It's 7.30 am. There's a 3 mile traffic jam outside my apartment. That means an
hour and a half to get downtown. Your eyes are tearing and you already have the
itchy smog throat. Wanna call in sick?
This might be New York, LA or Atlanta. But we're in Beijing, where the
red digital countdown clocks at the main intersections spell out the days, hours
and minutes before the Summer Games begin on August 8, 2008. Squint through the
grey mist and you'll see a woven steel apparition arising from nowhere. It's
the 91,000 seat Olympic stadium, the Birds Nest. Eighteen months ago I
couldn't find a single shovel of overturned Olympic dirt. Now I'm told about 90%
of the facilities are done.
That's China. One day nothing. Then everything. It's a movie set with a
billion extras. I'm a new and old guy here. I arrived Septtember 13 as a visiting
professor of journalism at Tsinghua University. But as a BusinessWeek writer and
editor I'd been hoofing it to China for two decades, making pit stops in all the
main cities and sitting through more smoke-filled interviews with top officials
than I want to remember. I'd edited at least 50 cover stories on China, the
first in 1984. I'd watched olive drab turn into pressed chinos, Pradas replace
black work shoes, lipstick and mascara become universal in all the big cities.
I'd seen small cars replace bicycles and Audis and Buicks replace small cars and
more ring roads and new subways stops that I could count. I thought I had at
least a half grip on the place. But I didn't. Each time I'd come home from a
trip and my wife would ask, what's China like and I'd say, "I can't describe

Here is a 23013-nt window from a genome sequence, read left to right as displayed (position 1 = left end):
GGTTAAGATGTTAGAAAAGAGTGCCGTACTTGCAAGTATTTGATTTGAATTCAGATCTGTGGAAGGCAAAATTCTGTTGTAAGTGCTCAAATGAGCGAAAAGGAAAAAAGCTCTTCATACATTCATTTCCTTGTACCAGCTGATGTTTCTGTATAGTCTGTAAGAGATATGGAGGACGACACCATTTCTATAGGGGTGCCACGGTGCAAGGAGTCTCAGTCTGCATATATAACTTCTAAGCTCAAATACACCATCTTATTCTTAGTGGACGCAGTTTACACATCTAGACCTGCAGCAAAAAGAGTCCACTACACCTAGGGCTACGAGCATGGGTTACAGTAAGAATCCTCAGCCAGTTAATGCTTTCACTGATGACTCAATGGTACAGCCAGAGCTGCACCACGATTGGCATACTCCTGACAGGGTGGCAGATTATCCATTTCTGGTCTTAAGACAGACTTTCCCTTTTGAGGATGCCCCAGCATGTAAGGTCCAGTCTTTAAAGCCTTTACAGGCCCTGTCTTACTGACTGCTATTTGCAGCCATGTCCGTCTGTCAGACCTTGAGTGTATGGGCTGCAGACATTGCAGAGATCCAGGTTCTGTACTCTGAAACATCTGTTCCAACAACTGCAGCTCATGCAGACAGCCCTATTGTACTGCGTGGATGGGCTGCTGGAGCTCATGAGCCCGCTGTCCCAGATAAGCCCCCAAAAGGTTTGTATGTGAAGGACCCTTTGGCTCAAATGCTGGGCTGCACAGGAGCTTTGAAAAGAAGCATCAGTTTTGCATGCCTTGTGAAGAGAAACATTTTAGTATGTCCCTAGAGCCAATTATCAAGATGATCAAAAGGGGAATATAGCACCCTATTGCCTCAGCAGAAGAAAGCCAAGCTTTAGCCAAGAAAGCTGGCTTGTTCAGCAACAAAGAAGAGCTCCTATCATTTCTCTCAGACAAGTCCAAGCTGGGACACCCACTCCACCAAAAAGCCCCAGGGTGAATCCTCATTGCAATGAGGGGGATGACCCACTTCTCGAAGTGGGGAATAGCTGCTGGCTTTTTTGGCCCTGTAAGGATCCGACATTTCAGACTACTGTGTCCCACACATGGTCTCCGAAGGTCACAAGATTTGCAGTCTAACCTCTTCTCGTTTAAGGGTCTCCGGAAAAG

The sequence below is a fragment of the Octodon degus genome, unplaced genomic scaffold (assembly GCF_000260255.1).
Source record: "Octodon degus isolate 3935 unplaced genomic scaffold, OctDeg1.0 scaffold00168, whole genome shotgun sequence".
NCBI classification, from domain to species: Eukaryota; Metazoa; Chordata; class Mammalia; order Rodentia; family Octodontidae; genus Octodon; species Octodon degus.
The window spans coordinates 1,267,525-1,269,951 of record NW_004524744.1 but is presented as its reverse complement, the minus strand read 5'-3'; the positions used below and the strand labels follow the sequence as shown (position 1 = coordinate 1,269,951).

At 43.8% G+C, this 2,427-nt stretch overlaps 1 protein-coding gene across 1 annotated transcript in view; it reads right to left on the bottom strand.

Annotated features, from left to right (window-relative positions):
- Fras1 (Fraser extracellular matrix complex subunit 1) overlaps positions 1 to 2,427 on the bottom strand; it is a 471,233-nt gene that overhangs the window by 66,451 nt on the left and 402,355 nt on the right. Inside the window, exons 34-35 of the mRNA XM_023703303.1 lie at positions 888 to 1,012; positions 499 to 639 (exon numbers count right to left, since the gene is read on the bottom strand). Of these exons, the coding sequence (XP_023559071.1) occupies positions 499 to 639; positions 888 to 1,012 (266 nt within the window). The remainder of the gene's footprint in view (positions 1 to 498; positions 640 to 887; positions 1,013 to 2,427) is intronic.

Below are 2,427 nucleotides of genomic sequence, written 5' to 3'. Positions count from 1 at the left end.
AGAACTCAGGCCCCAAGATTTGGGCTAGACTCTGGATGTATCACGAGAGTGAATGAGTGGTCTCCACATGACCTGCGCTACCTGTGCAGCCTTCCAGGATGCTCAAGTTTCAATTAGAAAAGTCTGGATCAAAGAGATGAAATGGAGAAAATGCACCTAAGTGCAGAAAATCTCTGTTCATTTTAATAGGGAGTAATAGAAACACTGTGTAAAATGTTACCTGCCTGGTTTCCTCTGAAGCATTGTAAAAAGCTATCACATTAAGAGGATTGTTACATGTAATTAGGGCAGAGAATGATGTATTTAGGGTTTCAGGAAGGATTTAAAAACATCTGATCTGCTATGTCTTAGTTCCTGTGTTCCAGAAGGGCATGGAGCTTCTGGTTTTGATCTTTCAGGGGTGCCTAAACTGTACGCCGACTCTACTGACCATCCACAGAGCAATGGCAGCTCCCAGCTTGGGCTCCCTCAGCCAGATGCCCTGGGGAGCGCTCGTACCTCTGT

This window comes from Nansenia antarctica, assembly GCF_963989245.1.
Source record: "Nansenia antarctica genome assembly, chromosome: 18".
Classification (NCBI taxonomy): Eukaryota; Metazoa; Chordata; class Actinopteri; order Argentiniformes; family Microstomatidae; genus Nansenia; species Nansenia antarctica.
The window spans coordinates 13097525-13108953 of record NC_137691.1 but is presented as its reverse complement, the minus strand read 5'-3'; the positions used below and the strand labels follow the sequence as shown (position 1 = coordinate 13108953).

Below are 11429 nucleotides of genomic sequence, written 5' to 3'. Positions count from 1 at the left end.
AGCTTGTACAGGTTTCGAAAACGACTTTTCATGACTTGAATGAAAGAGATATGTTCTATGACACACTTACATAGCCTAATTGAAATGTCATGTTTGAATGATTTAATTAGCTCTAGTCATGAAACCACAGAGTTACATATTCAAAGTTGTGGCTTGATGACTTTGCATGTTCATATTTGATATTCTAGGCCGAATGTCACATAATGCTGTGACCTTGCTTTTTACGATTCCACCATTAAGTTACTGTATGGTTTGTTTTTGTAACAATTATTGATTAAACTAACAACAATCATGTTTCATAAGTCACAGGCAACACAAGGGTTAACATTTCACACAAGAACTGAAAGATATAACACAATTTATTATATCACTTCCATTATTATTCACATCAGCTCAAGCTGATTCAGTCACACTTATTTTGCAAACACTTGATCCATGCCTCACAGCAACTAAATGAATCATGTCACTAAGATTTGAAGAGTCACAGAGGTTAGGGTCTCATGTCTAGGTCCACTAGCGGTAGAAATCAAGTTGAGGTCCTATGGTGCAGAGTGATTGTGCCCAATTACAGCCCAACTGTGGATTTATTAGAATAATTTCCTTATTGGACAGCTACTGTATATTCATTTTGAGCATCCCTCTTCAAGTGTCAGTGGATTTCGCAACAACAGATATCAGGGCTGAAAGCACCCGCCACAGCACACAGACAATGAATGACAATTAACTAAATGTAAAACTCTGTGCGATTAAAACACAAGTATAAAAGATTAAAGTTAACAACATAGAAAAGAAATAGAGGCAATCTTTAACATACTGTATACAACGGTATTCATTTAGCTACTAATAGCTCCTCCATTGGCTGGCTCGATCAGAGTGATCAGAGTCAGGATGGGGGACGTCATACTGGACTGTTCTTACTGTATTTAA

it, it's all different again"
It's even more so now. Change this unrelenting erases perspective so you
go with the flow. Today, Beijing is an Olympic Village. The final cutting,
fitting and pasting -- completing a subway line, building two new access
highways, finishing the Marathon route through my campus and training up to 4
million English speaking greeters for the tourist crush will be the easy part.
Air quality is trickier. The government is experimenting with ionized
cloud seeding rockets to keep a low ceiling smog layer away from the city. The
last charcoal burning hutong -- a worker neighborhood of squat grey brick
dwellings next to Tianammen Square is under the final wrecking ball. Odd and
even license plate driving days to cut pollution are getting a tryout. Most
furnaces at China's thrd largest steelmaker, the Capital Iron and Steel plant
near the city proper, will be banked during the Games. With this level of command
and control managing even the air could be doable.
But what to do about the international press? NBC Sports is not the
problem. With a $1 billion Olympic contract, the GE network guys are here to
show great games and have 3.000 folks on the ground to make it happen. The news
division will bring in another team to do Olympics-related stories for the
Nightly News with Brian Williams. They're probably not looking for trouble.
But then there is everyone else, from print to online to blogs.
Beijing's leaders want the Olympics to showcase a new nation to the world.
So the government has Western academics and PR consultants addressing seminars
across China to explain the "foreign media". But in a nation where all press is
government controlled and reporters get cash envelopes for showing up at news
conferences, it may be that no amount of seminar schmoozing can overcome what is
still called an understanding rather than a values gap. The students get it.
They call it soft power. But I'm not sure anyone with rank does.